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The Wilder Life: I read a book about an obsession with a thing I don't know anything about

This is gonna be an interactive (on my part) review, kids, so hang on.


So those're me, at (clockwise from top left) Bishop Hill, Illinois (tiny Swedish cult town from the 1800s); the Triangle Shirtwaist Factory remembrance in NYC; Emma Goldman's grave in Forest Park, Illinois; and John Adams's tomb in Quincy, Massachusetts.


When I found out there was a funny book about a person obsessed with Laura Ingalls Wilder and the Little House on the Prairie series, I first thought 'I know nothing about Little House on the Prairie.' And then 'Obsessions! Historical things! Read on!'


I don't know where it came from, but visiting sites Where Things Happened makes me the happiest. And that is what Wendy McClure is doing in this book. She loved the Little House series as a child, and as an adult, it makes a resurgence into her life, and she gets into it. Really...really into it. Like buy-your-own-antique-butter-churn into it. She buys an old-fashioned butter churn to make her own butter like Laura Ingalls Wilder did. YES. That thing. I would do that shit. THIS I relate to. Not the love of the prairie or the Ingalls family's simple life (seriously wtf that sounds REALLY boring), but finding a subject and researching the shit out of every possible aspect. That is what makes life fun.


She goes on a road trip to basically all the Laura Ingalls Wilder sites, most of which are in Wisconsin/Minnesota/South Dakota. She stays in a covered wagon. She tries to a convince a woman to let her sleep in her sod house. She talks to everyone and buys like ten sunbonnets. And she talks about why she's doing it. 


"'I own a butter churn,' I thought. 'You want to make something of it?' Butter wasn't even the point."

She spends the book trying to make a connection with the subject matter. Like 'If I actually experience this thing, I'll finally feel the way I want to feel; I'll see it as they saw it; I'll understand them better.' I know she links up the LIW field trips to her mother's death, but it's not just that. When we do these things and travel to sites Where Things Happened, it's an acknowledgement on our part that we are frustrated, finite people, stuck in our own timeline and unable to know everyone the way we want to.

I went to the Triangle Shirtwaist Factory site because yes, those girls died a hundred years ago, but we are still sad about it. I felt like we owed it to them, which is a delusional thought on my part and of all the others who marched (and march every year), but it's a way to feel a connection to people despite the impossibility of actually reaching them.

I like Wendy McClure's writing. She falls victim to the dreaded Exclamation Point of Lameness a few times, but it happens. She's funny. She's from Chicago. She talks about the American Girl Store on Michigan Avenue (and calls Felicity's accessories the most pretentious of all of them, but EXCUSE ME, Samantha has a muff and petit fours, so back off from Felicity, ma'am). You get occasional awesomeness like this:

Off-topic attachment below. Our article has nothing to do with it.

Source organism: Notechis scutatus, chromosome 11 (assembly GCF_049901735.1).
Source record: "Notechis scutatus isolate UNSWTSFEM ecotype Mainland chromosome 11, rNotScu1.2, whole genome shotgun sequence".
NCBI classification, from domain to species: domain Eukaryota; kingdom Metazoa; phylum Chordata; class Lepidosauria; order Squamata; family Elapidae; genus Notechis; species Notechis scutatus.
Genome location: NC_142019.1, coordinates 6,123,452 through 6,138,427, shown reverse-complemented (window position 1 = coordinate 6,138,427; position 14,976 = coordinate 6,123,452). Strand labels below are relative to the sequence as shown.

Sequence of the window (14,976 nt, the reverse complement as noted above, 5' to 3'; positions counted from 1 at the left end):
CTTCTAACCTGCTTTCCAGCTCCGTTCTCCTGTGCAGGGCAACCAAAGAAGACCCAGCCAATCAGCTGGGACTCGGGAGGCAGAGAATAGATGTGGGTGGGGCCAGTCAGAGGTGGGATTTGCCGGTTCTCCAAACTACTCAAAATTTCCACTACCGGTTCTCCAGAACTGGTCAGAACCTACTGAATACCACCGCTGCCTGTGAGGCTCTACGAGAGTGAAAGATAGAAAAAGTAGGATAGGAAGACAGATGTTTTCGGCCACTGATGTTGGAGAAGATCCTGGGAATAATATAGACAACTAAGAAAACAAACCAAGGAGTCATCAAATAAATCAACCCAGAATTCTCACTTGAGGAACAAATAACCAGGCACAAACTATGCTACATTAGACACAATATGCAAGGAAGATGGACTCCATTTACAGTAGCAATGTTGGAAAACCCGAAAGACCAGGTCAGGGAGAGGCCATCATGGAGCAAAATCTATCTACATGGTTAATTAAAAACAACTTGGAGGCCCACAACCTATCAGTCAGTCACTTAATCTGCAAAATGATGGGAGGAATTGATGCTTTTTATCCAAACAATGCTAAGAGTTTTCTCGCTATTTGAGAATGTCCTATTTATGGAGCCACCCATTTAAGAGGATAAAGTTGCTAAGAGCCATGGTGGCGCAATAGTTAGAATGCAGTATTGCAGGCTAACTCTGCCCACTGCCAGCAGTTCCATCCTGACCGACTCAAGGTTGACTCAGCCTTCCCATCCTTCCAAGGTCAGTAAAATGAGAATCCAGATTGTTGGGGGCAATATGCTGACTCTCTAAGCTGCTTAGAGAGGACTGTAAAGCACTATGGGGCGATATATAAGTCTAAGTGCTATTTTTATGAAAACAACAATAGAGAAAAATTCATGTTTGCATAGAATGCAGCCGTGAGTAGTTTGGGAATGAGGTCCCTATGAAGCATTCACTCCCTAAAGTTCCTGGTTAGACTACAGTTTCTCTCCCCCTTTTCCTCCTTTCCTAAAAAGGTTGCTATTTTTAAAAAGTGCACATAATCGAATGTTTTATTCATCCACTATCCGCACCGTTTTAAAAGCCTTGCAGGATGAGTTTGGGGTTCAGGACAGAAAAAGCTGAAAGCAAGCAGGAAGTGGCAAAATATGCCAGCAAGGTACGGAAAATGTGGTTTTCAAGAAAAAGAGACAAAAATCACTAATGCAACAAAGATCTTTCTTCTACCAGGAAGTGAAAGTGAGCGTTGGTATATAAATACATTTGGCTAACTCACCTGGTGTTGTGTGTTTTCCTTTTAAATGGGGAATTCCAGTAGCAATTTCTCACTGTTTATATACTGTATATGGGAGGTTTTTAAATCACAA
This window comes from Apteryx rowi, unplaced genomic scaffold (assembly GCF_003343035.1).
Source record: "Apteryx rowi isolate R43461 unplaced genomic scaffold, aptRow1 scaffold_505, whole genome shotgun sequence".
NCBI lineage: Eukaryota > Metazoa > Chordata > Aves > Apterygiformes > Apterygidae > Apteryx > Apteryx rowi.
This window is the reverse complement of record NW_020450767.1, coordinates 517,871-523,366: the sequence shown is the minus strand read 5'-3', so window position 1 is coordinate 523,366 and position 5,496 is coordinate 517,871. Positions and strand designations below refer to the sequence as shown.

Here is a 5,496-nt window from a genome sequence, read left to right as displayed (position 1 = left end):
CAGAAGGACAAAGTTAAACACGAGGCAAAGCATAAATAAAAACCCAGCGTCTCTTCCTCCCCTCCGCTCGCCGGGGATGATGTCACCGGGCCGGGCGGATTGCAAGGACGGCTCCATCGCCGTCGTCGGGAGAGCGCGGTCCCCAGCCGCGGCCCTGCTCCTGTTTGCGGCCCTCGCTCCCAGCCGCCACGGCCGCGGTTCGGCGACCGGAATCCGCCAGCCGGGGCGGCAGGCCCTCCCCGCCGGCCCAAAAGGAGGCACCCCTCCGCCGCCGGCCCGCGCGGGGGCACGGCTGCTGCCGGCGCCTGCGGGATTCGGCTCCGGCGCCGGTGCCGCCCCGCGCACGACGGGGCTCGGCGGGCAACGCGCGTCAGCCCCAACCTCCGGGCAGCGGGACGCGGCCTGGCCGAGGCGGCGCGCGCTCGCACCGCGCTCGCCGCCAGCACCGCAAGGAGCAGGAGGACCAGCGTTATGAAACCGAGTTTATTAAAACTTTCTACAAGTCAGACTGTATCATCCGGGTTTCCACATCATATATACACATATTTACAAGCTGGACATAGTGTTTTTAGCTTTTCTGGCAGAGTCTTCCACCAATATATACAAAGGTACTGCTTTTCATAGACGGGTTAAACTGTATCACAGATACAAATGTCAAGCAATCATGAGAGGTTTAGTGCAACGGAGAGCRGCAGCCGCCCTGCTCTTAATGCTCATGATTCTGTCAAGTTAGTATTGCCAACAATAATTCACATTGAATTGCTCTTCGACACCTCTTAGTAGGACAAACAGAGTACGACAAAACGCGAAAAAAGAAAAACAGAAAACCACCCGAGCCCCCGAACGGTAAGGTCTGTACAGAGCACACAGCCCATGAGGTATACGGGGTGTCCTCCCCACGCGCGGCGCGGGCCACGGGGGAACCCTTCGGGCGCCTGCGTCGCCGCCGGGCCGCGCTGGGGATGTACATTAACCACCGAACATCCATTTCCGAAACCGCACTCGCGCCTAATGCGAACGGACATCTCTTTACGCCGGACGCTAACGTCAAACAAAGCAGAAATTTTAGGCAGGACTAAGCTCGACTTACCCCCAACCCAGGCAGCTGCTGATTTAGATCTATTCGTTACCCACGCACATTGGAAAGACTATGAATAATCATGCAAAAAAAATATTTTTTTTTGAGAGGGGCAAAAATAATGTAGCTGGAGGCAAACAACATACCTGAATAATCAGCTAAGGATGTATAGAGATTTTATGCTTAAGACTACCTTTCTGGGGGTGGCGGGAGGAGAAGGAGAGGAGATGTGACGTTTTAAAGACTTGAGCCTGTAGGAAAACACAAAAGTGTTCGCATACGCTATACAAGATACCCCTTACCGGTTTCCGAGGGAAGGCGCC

"Mary decides Baby Carrie can have her beads that she found at the Indian camp, even if a certain someone else would rather keep her beads for herself like a selfish little flutterbudget."
She also describes Nellie Oleson (I learned at least enough about Little House while reading this to know vague things about most of the characters) as "some kind of blond Frankenstein assembled from assorted bitch parts." Which is really writing at its finest. 

On occasion, one gets to a historical site, only to feel the experience is anticlimactic. Ex: "After reading the book so many times, I'd felt like I could float above the landscape, but now that I was here all I could feel was the sensation of being in a big wet field in Kansas." But she finds her moments elsewhere, sometimes in surprising places. 

When I went to an exhibit at the Art Institute on medieval French art, I saw a tapestry with a label next to it saying it had been in THIS specific person's house at THIS specific time when THIS specific other person was visiting, and I started crying, NOT because I was deep, but because it was a sudden, unexpected connection with the past. Those people had, at an unreachable-to-me time, been looking at this exact tapestry I was looking at 600 years later. And they had an entirely, unbelievably different worldview and way of living and I'll never be able to relate to them except for the fact we're all human and we had this tapestry we all saw.

What I'm saying is this book stirred up a lot of feelin's. And it's a prime example of one's own history influencing a reading experience. I know plenty of people who Did Not Like This Book. And I totally get why. She's close to downright nasty to Christians, and after a while it becomes apparent that part of her impetus for doing some of these things is that she's writing a book. But she genuinely loves her subject matter, and at the end, I put Little House in the Big Woods on hold at the library. The Wilder Life was an excellent, funny book about someone trying to make a connection.
"Nothing happened while I walked, except that I knew I was seeing things that Laura saw, and that Rose saw, and I liked that."

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